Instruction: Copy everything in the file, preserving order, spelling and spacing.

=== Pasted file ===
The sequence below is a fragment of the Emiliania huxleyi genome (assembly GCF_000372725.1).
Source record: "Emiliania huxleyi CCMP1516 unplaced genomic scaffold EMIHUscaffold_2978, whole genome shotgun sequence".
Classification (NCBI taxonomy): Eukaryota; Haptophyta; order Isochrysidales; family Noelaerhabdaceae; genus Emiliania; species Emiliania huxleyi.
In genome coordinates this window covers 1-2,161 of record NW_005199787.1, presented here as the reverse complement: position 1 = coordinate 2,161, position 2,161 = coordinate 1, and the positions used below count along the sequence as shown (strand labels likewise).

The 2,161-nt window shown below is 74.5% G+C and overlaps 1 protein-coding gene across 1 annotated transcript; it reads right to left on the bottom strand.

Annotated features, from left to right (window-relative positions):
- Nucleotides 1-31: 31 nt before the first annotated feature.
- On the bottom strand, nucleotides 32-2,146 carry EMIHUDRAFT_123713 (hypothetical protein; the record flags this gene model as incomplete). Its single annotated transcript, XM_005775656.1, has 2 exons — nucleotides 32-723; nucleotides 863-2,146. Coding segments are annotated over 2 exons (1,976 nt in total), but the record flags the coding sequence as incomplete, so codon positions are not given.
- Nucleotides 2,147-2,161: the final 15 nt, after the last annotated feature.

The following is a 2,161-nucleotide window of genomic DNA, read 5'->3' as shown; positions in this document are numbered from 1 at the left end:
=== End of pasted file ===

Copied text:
The sequence below is a fragment of the Emiliania huxleyi genome (assembly GCF_000372725.1).
Source record: "Emiliania huxleyi CCMP1516 unplaced genomic scaffold EMIHUscaffold_2978, whole genome shotgun sequence".
Classification (NCBI taxonomy): Eukaryota; Haptophyta; order Isochrysidales; family Noelaerhabdaceae; genus Emiliania; species Emiliania huxleyi.
In genome coordinates this window covers 1-2,161 of record NW_005199787.1, presented here as the reverse complement: position 1 = coordinate 2,161, position 2,161 = coordinate 1, and the positions used below count along the sequence as shown (strand labels likewise).

The 2,161-nt window shown below is 74.5% G+C and overlaps 1 protein-coding gene across 1 annotated transcript; it reads right to left on the bottom strand.

Annotated features, from left to right (window-relative positions):
- Nucleotides 1-31: 31 nt before the first annotated feature.
- On the bottom strand, nucleotides 32-2,146 carry EMIHUDRAFT_123713 (hypothetical protein; the record flags this gene model as incomplete). Its single annotated transcript, XM_005775656.1, has 2 exons — nucleotides 32-723; nucleotides 863-2,146. Coding segments are annotated over 2 exons (1,976 nt in total), but the record flags the coding sequence as incomplete, so codon positions are not given.
- Nucleotides 2,147-2,161: the final 15 nt, after the last annotated feature.

The following is a 2,161-nucleotide window of genomic DNA, read 5'->3' as shown; positions in this document are numbered from 1 at the left end: